Arctic communities are living in a future nobody wants

In the winter, folks in Tuk watch the sun set for the last time on November 28th and celebrate its return on January 13th. The average February temperature is –26°C. Lows regularly dip to the point of convergence between Celsius and Fahrenheit: -40°. Ski-Doos brap across the crust of snow on Tuk’s lakes and lands and ocean. The frigid Arctic breeze blows snow drifts flush with the coastline, creating a barely perceptible threshold between landfast ice and frozen soil, were it not for the orange life rings and overturned rowboats marking definitively, the edge of North America and the Arctic Ocean.

This fixed line between sea and shore is merely seasonal, however. On May 18th, the sun will rise above the horizon and circle the coastal hamlet continuously until finally setting for a brief hour on July 25th. Under the midnight sun, the sea ice will melt, and the Arctic Ocean will beat relentlessly against the permafrost bluffs along the Western Arctic coast, and the increasingly warm summer air will thaw ancient ice, causing cliffs to erode and massive swaths of land to slump into mudflows. For residents of Tuktoyaktuk, longer, warmer summers have been making life more difficult for the last 40 years.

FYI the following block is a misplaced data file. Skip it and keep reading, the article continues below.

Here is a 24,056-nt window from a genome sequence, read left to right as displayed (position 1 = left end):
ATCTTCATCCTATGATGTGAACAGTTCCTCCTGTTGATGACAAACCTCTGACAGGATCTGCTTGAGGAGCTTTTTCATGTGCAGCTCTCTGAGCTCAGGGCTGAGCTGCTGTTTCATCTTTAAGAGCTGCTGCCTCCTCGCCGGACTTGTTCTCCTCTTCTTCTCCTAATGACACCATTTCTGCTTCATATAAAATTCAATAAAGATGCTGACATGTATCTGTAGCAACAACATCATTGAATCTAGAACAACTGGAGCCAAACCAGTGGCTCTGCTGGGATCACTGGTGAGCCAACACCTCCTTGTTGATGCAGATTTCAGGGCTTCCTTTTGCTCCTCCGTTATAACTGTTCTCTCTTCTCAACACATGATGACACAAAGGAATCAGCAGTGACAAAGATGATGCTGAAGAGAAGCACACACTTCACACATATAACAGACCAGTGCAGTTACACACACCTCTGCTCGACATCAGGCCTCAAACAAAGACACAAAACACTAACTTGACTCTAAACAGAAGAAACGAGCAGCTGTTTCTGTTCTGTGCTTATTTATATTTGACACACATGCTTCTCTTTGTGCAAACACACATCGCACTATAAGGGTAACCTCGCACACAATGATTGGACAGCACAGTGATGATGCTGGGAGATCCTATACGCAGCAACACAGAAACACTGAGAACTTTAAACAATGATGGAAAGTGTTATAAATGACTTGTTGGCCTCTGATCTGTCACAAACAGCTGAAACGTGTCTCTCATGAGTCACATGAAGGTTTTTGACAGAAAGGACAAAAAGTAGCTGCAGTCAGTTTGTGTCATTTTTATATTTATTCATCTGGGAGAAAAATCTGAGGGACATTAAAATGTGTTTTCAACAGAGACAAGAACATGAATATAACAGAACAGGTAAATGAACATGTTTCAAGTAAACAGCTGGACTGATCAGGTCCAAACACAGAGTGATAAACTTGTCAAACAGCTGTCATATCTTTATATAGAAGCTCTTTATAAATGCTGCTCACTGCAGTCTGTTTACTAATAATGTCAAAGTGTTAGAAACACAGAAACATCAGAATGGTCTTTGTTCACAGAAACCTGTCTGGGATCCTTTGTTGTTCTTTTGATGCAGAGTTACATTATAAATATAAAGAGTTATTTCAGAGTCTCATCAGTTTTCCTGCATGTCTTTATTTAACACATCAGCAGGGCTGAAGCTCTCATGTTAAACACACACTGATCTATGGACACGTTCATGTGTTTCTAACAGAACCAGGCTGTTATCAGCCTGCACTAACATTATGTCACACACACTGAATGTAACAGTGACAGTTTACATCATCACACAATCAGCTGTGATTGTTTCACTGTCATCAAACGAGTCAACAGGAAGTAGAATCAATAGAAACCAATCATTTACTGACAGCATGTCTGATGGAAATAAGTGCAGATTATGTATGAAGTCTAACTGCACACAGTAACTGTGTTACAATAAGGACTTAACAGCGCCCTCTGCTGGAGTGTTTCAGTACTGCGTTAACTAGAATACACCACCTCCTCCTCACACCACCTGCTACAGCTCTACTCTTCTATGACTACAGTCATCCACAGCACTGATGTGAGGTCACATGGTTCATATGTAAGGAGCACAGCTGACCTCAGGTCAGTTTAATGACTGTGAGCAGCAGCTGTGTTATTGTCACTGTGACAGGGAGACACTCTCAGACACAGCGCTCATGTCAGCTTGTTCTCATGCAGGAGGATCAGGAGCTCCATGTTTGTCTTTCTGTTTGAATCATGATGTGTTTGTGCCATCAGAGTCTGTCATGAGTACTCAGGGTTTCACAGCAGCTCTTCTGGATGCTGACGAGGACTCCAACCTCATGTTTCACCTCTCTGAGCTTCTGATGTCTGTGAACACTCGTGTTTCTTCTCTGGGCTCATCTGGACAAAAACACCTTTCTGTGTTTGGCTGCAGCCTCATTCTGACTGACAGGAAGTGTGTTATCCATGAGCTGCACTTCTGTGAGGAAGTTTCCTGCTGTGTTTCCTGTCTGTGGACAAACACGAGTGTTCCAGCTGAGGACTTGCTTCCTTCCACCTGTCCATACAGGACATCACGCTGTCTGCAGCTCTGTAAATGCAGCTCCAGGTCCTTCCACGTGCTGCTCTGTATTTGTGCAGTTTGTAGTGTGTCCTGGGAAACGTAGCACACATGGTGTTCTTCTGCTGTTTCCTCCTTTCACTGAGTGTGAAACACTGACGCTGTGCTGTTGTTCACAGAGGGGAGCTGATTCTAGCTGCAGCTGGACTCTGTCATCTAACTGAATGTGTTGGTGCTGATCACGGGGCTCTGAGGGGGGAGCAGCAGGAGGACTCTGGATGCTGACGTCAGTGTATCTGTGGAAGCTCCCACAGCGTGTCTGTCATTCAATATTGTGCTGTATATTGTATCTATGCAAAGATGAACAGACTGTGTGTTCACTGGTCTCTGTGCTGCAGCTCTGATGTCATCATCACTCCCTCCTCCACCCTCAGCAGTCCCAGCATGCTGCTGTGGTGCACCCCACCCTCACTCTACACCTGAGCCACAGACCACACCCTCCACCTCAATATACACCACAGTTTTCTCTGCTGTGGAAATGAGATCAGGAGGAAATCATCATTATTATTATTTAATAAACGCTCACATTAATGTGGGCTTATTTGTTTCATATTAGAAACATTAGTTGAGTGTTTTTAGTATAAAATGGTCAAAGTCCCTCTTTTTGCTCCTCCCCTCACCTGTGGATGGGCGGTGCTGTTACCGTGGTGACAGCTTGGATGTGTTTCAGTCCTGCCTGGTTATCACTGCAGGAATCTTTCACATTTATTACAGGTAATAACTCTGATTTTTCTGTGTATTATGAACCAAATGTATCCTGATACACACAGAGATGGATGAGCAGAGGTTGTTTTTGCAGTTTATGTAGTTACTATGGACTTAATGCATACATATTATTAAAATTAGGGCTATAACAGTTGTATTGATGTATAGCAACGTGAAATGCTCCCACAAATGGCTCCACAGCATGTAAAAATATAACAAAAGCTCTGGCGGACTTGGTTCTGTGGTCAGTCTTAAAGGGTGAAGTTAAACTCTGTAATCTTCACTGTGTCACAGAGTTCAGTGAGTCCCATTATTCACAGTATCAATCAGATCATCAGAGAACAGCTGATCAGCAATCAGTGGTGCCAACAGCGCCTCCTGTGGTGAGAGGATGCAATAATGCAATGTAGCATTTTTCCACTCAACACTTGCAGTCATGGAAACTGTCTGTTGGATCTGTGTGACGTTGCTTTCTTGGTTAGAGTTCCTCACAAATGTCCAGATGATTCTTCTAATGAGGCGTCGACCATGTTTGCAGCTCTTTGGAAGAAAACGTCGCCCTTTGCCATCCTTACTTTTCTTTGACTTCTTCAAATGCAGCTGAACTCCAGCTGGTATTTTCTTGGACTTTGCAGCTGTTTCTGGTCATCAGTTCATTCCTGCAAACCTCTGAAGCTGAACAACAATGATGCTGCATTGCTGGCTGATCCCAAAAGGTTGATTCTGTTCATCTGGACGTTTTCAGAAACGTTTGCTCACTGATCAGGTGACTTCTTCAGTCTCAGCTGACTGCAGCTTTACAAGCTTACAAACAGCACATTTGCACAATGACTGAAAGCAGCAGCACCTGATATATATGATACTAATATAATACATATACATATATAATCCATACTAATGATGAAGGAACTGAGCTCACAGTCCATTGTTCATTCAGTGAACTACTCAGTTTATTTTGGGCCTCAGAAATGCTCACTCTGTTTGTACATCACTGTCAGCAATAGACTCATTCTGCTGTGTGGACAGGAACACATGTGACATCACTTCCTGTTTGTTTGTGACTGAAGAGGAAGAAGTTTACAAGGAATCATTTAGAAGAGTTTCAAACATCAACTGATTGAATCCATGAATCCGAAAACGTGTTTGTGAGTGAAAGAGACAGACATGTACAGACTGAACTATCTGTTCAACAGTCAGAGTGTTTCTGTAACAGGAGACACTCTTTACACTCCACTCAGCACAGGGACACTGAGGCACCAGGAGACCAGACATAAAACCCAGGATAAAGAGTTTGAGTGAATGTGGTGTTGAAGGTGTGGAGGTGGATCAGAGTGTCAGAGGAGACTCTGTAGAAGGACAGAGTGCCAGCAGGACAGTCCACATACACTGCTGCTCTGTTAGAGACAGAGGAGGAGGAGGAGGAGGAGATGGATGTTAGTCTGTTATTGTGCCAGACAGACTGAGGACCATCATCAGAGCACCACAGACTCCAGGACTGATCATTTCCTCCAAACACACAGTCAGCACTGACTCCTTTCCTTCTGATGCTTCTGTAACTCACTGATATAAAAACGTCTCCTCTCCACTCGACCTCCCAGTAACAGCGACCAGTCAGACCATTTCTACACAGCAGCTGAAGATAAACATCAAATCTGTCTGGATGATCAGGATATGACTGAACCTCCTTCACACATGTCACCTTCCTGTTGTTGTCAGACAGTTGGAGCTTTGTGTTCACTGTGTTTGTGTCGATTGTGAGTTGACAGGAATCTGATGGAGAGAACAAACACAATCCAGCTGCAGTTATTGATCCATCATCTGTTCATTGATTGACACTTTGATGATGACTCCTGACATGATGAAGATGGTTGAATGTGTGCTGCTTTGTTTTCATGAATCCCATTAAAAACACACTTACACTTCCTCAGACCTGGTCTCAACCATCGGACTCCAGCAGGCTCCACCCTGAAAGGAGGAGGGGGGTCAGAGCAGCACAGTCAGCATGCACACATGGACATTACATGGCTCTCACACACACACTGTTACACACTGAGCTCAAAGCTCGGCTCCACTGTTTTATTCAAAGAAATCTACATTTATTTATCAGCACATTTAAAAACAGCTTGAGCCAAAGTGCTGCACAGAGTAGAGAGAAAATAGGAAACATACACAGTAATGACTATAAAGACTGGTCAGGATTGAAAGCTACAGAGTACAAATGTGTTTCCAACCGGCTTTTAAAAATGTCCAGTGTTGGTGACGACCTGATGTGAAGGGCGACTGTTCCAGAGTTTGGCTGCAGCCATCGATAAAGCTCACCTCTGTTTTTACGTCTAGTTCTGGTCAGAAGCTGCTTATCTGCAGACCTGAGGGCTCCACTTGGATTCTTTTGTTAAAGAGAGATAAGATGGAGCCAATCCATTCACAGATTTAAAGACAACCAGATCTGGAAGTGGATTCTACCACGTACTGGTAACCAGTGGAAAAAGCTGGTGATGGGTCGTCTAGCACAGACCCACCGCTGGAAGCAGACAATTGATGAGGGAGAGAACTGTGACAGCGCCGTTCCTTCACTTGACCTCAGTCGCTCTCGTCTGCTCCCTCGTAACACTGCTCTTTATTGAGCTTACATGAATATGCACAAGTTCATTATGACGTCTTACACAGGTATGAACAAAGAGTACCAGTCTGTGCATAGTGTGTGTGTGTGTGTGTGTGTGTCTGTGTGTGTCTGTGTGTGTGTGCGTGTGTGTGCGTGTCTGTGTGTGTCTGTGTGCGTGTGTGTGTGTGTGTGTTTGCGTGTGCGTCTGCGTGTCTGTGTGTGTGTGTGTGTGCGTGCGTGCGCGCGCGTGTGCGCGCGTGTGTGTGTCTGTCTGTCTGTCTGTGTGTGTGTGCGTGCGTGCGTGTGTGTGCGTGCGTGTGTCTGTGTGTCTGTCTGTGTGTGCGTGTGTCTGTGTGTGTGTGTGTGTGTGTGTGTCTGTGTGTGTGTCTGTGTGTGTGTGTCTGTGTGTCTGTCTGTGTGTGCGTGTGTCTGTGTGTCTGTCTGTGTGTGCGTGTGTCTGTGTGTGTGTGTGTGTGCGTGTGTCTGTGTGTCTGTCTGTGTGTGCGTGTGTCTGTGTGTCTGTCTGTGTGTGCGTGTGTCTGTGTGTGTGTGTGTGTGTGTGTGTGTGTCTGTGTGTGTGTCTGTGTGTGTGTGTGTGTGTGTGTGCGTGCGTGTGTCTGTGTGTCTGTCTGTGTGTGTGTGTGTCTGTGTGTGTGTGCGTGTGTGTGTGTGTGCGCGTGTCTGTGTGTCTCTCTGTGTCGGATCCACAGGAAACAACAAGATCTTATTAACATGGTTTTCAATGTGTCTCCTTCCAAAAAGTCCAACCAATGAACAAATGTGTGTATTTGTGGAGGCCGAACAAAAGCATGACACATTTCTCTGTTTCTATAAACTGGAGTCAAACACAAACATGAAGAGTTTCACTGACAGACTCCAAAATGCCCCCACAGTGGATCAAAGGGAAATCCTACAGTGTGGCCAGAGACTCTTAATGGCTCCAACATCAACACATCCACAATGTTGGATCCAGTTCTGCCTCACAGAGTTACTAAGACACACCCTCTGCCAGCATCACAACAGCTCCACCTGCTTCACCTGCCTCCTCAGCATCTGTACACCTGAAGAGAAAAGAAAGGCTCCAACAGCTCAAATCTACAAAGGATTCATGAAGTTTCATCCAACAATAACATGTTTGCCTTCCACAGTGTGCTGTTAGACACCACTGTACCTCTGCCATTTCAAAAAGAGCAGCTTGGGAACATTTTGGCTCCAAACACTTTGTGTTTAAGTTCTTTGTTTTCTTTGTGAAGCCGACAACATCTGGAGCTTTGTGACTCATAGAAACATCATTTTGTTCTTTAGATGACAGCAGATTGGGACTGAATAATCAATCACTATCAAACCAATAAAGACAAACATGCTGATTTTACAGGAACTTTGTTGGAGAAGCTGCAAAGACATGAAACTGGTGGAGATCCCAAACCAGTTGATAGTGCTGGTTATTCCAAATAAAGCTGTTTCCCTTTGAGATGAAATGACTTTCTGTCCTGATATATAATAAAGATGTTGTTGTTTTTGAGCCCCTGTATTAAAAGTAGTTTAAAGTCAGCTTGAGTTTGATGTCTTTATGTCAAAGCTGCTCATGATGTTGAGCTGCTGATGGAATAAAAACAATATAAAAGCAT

As Richard Gruben, Vice-President of the Tuktoyaktuk Hunter and Trappers Committee puts it, Tuk is “a traditional community. Just about everybody here travels around and hunts off the land and fishes our waters.” Because of this, Gruben and other Tuk residents are especially aware of climate change and its impacts: Summer storms are more frequent and intense, animal migration habits have changed and the community must prepare earlier in the year to harvest beluga whale, which arrive three weeks earlier than they used to, says Gruben. But of all the many tangible climate change impacts, none may be bigger than coastal erosion and permafrost slump.

A photograph of a landscape from the Inuvik Region of the Northwest Territories

Though coastal erosion is a challenge for nearly every marine coastal community facing pressures of storms and sea level rise, it is particularly emergent for places like Tuk, built on permafrost. Wave action eats away at coastal bluffs, exposing ancient ice to melt in continuous daylight, threatening buildings and infrastructure, exposing artifacts and muddying the waters of the Beaufort Sea.